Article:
The Mithraic cult was practiced in Mithraea. Mithra was worshipped in small underground spaces (many connected with households) by small congregations (comprising up to 12 persons). There were no public rituals. A typical Mithraeum, an underground house of worship used by devotees of Mithras, was constructed to resemble a world-cavern, a metaphor of the cosmos favored in the ancient Middle East. The Mithraeum was a complex symbol of the cosmos. An underground vaulted grotto with complex astronomical and planetary symbolism. Roger Beck has pointed out the similarities among all Mithraeums has to come from the pivotal fact that the worship of Mithras could only take place in cavernous temples. The design of each Mithraeum had to be exactly the same, so that each temple resembled the cosmos in as much detail as possible. Without this form, worship could not have taken place. The ceilings of the caves or subterranean temples were designed to simulate the night sky. The majority of Mithraic temples are designed on an east-west axis with a single entrance from the west leading the participants to the focal point of the room - a carved or painted relief of Mithras slaying the bull. The cult icon consists of an image of Mithras astride a massive Bull. Depicted with the god Mithras are a snake, a dog, a raven, a cup, a scorpion, and occasionally a lion. The dog and snake are pictured striving for the sacred blood flowing from the knife wound on the sacrificed bull, the scorpion appears near the bulls genitals, and signs of the zodiac usually surround the whole scene. The central figure, Mithras, is always clad in Eastern garb, his wind-blown cape decorated with stars, and his exotic costume topped off with a Phrygian cap.
Members of the cult met in a mithraeum. The small space of the cavern, the cult practices, and the ritual meal were modeled on the original space and deeds of Mithras - the sacrifice of a bull and the eating of its flesh. The dominant feature of every mithraeum was a depiction, usually carved in stone, of the central myth of Mithras: the Tauroctony or slaying of the bull of heaven. The zodiac almost always accompanies carved Tauroctony scenes. Mithras is depicted as a youthful hero wearing a characteristic Phrygian cap, killing the bull with a dagger. Surrounding and harassing the hapless bull are a dog, scorpion, raven, and snake, while flanking the scene stand two other youths holding torches (dadophori), Cautes and Cautopates, of whom the latter holds his torch with the tip pointed earthward. Several surviving tauroctonies also include a circle (or sometimes a different shape) with the signs of the zodiac. A tauroctony from Rome also includes 7 stars and 7 altars (representing the 7 planets).
The bull slaying scene was the fundamental iconography of Western Mithraism. Within the Roman cult of Mithras this depiction held the place of honour in every mithraeum (temple). In its various depictions throughout the Roman Empire it retained a striking sameness. Only minor variations are evident in over 500 representations of the bull slaying scene that have been found. The Roman Mithraic mysteries are likely the product of the syncretistic tendency of late antiquity. The meaning of the Mithraic tauroctonies (and frescoes) has continued to remain a puzzle to scholars.
The dominant art work of Mithraism is the enigmatic cult image called the Tauroctony. It was apparently an essential part of their devotional activities and was present with slight variation in every Mithraic temple.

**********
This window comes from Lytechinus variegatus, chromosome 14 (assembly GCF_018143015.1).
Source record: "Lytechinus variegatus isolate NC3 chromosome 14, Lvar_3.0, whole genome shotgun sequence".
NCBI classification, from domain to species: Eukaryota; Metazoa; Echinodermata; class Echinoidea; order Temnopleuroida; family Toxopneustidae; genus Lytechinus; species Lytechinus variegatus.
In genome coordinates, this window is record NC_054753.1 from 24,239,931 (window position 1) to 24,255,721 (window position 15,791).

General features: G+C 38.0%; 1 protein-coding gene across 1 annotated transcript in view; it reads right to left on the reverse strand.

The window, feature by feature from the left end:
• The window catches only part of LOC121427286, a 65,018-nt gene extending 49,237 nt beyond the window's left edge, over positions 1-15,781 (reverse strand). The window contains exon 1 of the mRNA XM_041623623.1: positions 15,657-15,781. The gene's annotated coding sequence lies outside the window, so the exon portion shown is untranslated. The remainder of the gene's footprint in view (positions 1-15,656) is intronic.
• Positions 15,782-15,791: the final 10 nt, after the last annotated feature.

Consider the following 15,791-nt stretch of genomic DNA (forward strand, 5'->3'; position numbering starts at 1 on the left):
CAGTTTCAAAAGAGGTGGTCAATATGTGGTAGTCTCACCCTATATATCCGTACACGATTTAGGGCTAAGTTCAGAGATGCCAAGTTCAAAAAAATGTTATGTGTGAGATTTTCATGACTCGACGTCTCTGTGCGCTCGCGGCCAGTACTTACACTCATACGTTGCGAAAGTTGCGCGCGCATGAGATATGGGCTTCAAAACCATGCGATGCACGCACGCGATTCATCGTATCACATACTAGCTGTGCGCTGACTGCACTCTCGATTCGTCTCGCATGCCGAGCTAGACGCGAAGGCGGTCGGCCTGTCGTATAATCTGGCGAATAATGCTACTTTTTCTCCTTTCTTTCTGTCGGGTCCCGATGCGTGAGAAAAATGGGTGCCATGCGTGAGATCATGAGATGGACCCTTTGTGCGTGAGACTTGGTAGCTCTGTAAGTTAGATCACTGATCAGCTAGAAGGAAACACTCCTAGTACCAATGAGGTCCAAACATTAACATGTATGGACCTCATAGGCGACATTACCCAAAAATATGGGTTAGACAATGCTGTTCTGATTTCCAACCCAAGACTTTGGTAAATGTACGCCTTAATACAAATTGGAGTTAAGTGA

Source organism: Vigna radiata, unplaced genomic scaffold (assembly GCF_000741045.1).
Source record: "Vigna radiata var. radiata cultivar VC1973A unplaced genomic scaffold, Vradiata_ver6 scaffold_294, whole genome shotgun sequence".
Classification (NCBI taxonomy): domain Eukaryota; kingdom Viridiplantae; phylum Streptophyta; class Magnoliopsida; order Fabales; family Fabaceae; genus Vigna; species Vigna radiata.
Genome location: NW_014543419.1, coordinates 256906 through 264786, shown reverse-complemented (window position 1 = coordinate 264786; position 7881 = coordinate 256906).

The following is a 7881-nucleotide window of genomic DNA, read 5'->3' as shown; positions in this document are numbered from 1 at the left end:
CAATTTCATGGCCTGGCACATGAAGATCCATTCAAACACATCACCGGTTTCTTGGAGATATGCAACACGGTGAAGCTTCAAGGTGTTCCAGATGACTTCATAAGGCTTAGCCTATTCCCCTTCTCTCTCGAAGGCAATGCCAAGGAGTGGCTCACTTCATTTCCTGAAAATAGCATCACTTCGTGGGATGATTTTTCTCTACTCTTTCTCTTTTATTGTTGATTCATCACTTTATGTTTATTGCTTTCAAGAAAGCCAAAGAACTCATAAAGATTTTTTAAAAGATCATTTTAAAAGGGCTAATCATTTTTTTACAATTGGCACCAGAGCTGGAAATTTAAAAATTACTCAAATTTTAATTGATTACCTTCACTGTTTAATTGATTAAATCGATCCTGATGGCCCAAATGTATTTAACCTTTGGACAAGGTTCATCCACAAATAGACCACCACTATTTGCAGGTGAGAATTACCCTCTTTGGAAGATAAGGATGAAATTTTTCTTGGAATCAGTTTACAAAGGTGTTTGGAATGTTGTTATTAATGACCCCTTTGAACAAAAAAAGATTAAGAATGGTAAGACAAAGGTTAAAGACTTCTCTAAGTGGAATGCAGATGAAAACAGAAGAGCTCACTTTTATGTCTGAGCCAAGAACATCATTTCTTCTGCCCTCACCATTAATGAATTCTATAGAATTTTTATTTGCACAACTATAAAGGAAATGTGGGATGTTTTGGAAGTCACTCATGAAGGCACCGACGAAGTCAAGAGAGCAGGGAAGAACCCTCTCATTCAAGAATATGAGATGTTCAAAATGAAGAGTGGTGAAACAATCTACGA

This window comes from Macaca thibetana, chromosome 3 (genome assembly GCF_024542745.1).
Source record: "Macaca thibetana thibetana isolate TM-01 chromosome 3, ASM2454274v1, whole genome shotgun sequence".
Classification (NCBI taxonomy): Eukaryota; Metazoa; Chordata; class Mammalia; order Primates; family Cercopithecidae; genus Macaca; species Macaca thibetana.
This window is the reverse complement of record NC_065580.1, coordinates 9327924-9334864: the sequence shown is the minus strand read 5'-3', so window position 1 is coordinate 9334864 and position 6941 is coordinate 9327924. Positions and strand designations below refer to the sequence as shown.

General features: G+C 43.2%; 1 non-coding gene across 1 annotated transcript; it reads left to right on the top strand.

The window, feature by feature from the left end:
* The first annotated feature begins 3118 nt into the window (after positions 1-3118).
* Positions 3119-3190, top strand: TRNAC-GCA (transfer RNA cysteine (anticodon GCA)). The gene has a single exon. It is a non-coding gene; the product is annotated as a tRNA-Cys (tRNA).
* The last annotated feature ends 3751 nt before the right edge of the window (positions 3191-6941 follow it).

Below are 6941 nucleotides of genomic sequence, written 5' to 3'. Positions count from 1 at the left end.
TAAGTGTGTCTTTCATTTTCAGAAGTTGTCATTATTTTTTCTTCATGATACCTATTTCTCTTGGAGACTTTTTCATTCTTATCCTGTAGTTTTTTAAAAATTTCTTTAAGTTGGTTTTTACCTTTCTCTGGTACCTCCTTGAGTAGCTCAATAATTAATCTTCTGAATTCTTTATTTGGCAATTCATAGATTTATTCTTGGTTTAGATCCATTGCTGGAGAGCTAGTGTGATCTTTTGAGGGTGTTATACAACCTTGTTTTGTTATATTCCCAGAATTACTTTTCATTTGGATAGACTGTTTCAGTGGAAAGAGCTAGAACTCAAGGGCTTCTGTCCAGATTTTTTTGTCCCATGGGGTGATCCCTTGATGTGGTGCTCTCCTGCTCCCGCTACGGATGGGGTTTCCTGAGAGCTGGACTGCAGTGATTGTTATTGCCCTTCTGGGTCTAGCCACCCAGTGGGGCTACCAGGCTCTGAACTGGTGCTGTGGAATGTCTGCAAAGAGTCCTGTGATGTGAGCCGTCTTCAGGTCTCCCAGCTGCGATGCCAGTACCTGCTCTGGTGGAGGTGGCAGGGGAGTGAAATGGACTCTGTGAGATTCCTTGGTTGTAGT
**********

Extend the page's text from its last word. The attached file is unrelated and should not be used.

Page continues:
There is no clear or agreed understanding amongst scholars of the meaning of the Mithraic tauroctony (or other Mithraic iconography). Interpretations remain speculative. This is because there is no extant literary source that can provide help to clarify the meaning of the complex symbolism inherent in Mithraic art. The usual interpretation of the tauroctony has been that it depicts an animal sacrifice scene. Inscriptions identify Mithras with the Invincible Sun (Sol Invictus). Mithras is also frequently depicted wearing a star-studded cloak. Figures of Sol (Sun) and Luna (Moon) frequently appear at the two upper corners of the tauroctone scene. Also frequently depicted are the four winds, the twelve planetary gods, and/or the twelve zodiacal signs. The two torchbearers flanking the figure of Mithras to the left and right (Cautes and Cautopates) frequently correspond to the anthropomorphic figures of Sol (Sun) and Luna (Moon) at the upper left and right corners. As such one possibility is that Cautes may symbolise light and Cautopates may symbolise darkness.
The prominent zodiac of a high artistic standard in the decorated vault of the mithraeum of (the island of) Ponza, along with decorations from the Sette Sfere and the Sette Porte mithraea in the ancient Roman port of Ostia, shows a clear preference for astronomical-astrological motifs in Mithraism in central Italy.
Three of the earliest European scholars (all French) to propose an astronomical interpretation of Mithraic iconography (i.e., an identification of its depictions with constellations (signs)) were Charles Dupuis (Origine des tous les cultes: ou, Religion universelle, 1795), Georg Zoega (Abhandlungen (edited by F. Welcker), 1817), and Félix Lajard (Recherches sur le Culte Public et les Mystères de Mithra, 1867). Lajard, and later Cumont, both maintained that stellar ideas in Mithraism were of secondary importance. Regarding the Mithraic tauroctony: Dupuis held that the depictions of a dog, a serpent, a scorpion, and a raven represented zodiacal signs and constellations. Zoega held that the snake is the constellation Draco, the dog is the star Sirius, the scorpion is the constellation (sign) Scorpius, and the bull represents the earth or moon. Lajard held that the tauroctony is a representation of the sky when the vernal equinox fell in the constellation (sign) Aries.